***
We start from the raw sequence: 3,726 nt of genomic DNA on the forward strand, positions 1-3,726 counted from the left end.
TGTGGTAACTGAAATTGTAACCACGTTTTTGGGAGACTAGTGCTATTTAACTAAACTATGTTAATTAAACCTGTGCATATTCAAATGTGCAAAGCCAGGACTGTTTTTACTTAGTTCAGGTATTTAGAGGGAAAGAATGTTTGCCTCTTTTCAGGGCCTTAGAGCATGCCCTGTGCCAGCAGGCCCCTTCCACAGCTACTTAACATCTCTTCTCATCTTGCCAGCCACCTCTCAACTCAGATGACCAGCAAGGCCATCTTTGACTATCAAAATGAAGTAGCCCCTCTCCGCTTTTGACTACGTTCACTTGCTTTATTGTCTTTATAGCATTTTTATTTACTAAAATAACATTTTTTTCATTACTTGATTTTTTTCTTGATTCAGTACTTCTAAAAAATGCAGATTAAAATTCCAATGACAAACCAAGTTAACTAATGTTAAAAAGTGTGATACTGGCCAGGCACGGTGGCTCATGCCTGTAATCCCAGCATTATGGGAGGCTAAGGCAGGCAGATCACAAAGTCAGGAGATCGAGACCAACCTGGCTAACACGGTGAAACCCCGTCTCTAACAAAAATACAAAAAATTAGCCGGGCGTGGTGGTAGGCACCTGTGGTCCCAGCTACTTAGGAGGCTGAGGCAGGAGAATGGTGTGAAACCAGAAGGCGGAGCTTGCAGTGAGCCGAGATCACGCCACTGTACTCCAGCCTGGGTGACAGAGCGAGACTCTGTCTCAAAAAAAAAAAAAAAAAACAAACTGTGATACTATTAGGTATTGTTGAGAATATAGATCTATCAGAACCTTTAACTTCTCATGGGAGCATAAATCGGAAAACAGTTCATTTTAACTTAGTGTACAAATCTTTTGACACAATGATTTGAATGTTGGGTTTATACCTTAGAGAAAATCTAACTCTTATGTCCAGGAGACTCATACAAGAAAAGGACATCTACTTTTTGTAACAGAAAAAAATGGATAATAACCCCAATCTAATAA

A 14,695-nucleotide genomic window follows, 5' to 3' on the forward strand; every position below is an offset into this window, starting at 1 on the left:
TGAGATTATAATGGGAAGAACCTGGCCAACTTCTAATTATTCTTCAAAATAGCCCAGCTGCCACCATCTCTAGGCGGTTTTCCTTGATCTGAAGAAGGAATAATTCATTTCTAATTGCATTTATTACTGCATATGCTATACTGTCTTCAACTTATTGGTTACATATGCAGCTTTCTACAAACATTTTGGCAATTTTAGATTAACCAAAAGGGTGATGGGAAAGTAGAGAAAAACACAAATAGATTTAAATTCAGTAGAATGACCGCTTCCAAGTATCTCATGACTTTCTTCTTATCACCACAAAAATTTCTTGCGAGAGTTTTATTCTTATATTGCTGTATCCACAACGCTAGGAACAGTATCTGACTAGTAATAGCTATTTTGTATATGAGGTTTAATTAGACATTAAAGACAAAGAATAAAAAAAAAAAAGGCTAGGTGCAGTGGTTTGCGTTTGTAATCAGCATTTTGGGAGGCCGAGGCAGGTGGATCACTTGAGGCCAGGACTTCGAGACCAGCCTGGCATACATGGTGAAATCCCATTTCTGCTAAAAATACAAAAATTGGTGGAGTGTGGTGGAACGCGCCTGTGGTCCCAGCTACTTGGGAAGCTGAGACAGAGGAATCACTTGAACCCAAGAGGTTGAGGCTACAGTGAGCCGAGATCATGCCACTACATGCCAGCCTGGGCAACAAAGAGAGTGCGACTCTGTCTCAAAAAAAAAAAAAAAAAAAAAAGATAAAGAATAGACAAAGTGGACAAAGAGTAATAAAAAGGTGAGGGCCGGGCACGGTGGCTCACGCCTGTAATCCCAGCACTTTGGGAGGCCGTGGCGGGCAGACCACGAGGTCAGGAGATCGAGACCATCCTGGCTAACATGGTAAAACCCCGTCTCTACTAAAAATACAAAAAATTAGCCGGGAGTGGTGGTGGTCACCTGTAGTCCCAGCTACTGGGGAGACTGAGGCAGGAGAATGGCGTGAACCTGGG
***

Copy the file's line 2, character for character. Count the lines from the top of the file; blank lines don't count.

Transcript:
TGTGGTAACTGAAATTGTAACCACGTTTTTGGGAGACTAGTGCTATTTAACTAAACTATGTTAATTAAACCTGTGCATATTCAAATGTGCAAAGCCAGGACTGTTTTTACTTAGTTCAGGTATTTAGAGGGAAAGAATGTTTGCCTCTTTTCAGGGCCTTAGAGCATGCCCTGTGCCAGCAGGCCCCTTCCACAGCTACTTAACATCTCTTCTCATCTTGCCAGCCACCTCTCAACTCAGATGACCAGCAAGGCCATCTTTGACTATCAAAATGAAGTAGCCCCTCTCCGCTTTTGACTACGTTCACTTGCTTTATTGTCTTTATAGCATTTTTATTTACTAAAATAACATTTTTTTCATTACTTGATTTTTTTCTTGATTCAGTACTTCTAAAAAATGCAGATTAAAATTCCAATGACAAACCAAGTTAACTAATGTTAAAAAGTGTGATACTGGCCAGGCACGGTGGCTCATGCCTGTAATCCCAGCATTATGGGAGGCTAAGGCAGGCAGATCACAAAGTCAGGAGATCGAGACCAACCTGGCTAACACGGTGAAACCCCGTCTCTAACAAAAATACAAAAAATTAGCCGGGCGTGGTGGTAGGCACCTGTGGTCCCAGCTACTTAGGAGGCTGAGGCAGGAGAATGGTGTGAAACCAGAAGGCGGAGCTTGCAGTGAGCCGAGATCACGCCACTGTACTCCAGCCTGGGTGACAGAGCGAGACTCTGTCTCAAAAAAAAAAAAAAAAAACAAACTGTGATACTATTAGGTATTGTTGAGAATATAGATCTATCAGAACCTTTAACTTCTCATGGGAGCATAAATCGGAAAACAGTTCATTTTAACTTAGTGTACAAATCTTTTGACACAATGATTTGAATGTTGGGTTTATACCTTAGAGAAAATCTAACTCTTATGTCCAGGAGACTCATACAAGAAAAGGACATCTACTTTTTGTAACAGAAAAAAATGGATAATAACCCCAATCTAATAA